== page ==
Council calls time on plastic bags

PLEASE, NO MORE: Peter Siddall, Awapuni Operations Manager, with just over an hour's worth of plastic shopping bags.
PLEASE, NO MORE: Peter Siddall, Awapuni Operations Manager, with just over an hour's worth of plastic shopping bags.

Plastic bags are no longer wanted by Palmerston North's recycling service.

They have been going to the dump for months and will not be allowed in recycling bins from next month.

An economic, environmentally friendly solution for recycling plastic bags has eluded the Palmerston North City Council.

From Monday, April 28, residents will not be allowed to put them in their wheelie bins or drop them off for recycling.

Council rubbish and recycling asset engineer Natasha Simmons said there was no market for plastic bags, and they also caused problems at the Awapuni recycling plant.

For several months, the council has been collecting 3 to 4 tonnes of bags every week and sending them to the Bonny Glen landfill.

The last plastic bag sales were in February and November, 2012, to VISY Australia. The company has a plant in Australia, and also sells used bags on to destinations in Asia.

Most often, used plastic bags and film were used to make more bags, wrap and some containers.

"We have continued to collect them up until now in the hope that the market would bounce back, but it just hasn't," Ms Simmons said.

But the decision was not based on only economics.

Plastic bags caused trouble at the Materials Recycling Facility at Awapuni, where staff had to remove them manually from the sorting line.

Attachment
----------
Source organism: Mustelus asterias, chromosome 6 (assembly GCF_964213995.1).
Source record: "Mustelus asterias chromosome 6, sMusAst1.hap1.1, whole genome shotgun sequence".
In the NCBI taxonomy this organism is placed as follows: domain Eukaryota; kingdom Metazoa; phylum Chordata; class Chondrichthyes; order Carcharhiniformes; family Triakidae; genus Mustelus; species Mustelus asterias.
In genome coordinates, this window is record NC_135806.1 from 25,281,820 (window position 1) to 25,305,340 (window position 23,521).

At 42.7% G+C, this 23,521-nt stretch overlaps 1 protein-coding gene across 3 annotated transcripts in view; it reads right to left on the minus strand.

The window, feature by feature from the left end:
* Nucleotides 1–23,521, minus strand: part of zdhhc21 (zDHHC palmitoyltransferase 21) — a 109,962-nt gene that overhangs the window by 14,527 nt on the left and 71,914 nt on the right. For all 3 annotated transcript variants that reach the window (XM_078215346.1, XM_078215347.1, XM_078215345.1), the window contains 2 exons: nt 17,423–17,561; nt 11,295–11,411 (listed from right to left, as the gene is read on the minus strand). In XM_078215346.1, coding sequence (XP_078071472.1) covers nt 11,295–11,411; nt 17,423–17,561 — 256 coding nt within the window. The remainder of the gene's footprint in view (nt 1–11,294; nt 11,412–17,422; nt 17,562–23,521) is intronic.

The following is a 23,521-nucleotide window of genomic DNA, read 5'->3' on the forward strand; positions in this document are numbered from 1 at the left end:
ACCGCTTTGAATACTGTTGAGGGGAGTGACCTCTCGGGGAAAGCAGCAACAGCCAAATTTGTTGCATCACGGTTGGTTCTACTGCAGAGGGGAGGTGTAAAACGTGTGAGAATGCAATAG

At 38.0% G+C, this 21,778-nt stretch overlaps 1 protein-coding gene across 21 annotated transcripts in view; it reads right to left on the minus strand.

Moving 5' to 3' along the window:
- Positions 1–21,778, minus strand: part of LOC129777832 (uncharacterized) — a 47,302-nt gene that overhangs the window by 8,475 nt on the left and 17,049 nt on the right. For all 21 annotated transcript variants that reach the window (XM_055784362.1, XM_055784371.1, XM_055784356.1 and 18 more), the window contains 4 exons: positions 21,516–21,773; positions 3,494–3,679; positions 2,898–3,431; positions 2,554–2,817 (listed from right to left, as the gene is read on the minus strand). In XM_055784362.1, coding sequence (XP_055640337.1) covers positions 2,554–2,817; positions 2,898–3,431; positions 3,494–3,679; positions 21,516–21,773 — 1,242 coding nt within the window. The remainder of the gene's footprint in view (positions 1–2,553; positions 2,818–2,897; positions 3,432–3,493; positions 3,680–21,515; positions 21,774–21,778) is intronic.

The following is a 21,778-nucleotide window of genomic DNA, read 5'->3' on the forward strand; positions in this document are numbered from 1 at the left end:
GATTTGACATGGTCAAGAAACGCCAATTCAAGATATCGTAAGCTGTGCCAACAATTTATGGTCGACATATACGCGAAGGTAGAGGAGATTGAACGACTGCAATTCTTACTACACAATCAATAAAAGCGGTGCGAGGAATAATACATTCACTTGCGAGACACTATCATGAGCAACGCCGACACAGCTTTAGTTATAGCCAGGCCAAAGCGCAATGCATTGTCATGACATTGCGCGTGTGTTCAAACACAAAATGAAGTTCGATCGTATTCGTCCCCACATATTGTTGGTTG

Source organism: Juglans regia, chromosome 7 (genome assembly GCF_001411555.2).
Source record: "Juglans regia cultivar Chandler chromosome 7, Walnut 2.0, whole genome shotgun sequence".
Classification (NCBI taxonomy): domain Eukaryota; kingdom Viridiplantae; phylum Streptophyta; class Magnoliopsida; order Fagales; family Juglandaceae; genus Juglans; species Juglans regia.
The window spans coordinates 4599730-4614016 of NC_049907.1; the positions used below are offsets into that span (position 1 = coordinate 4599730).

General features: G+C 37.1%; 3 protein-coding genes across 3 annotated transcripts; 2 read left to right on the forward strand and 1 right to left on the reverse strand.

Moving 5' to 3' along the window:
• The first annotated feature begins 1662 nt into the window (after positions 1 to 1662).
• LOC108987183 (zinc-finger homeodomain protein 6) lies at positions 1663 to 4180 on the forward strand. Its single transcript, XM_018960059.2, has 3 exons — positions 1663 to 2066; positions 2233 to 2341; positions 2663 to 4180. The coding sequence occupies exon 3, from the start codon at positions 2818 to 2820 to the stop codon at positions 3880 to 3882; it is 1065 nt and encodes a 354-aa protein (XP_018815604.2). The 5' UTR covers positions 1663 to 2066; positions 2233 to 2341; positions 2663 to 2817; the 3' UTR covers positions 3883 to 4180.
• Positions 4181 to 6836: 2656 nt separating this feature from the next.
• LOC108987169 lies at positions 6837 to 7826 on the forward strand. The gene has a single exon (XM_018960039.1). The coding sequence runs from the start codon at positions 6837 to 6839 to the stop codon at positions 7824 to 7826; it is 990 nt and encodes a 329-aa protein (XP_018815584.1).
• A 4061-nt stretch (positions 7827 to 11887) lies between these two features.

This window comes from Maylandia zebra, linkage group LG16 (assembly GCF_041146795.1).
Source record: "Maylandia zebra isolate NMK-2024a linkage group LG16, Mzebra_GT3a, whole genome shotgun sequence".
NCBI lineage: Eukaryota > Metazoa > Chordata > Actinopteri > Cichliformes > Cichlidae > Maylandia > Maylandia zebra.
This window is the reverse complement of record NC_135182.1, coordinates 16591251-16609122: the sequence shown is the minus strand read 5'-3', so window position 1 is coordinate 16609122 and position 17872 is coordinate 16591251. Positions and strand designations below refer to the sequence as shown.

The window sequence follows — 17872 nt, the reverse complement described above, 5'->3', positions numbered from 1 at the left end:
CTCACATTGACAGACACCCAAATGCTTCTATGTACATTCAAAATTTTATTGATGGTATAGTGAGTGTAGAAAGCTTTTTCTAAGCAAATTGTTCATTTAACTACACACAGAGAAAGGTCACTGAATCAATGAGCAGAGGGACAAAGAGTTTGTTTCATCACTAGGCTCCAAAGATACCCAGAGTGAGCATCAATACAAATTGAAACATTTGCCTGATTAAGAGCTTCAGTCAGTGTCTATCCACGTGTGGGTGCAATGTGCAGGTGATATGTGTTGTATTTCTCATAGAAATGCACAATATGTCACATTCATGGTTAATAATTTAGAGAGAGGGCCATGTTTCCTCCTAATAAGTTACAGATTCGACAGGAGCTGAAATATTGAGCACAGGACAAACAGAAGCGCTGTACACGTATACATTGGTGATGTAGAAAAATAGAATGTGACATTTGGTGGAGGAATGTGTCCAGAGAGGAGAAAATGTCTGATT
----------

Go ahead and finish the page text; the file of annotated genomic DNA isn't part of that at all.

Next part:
Those that were missed often got tangled in the machinery, causing breakdowns.

Others escaped from the plant on windy days and were blown away.

Ms Simmonds said it was sad to be withdrawing a service when people were doing their best to be responsible about recycling.

It was frustrating that despite the council's goal to make Palmerston North a sustainable city, there was no solution for the plastic bag problem but to stop using them in the first place.

Ms Simmons said some people were already struggling to change the habit of putting their recycling into plastic bags - which was the practice with early kerbside recycling collections before wheelie bins were rolled out.

When the recycling plant was busy, staff sometimes did not have time to rip open plastic bags and remove them from the flow.

The efforts of those who had put things that could be recycled into bags was wasted when the bags and their contents had to be thrown away, she said.

For the first few weeks after the change, residents who continue to put plastic bags in the recycling will receive friendly reminders.

But after Monday, June 30, those who persist will be issued with contaminated recycling bin strike notices, which could lead to suspension of collection services.

The council has already stopped collecting from a group of about 40 residents until they agree to stop putting rubbish out in the recycling bins.

The ban on plastic bags includes all shopping bags, bread bags, clothing and retailing plastic bags, food or cling wrap, bubble wrap, frozen vegetable and cereal plastic bags.

About meat trays: Clean, ribbed plastic meat trays can be recycled. Soft, absorbent polystyrene ones cannot.

Manawatu Standard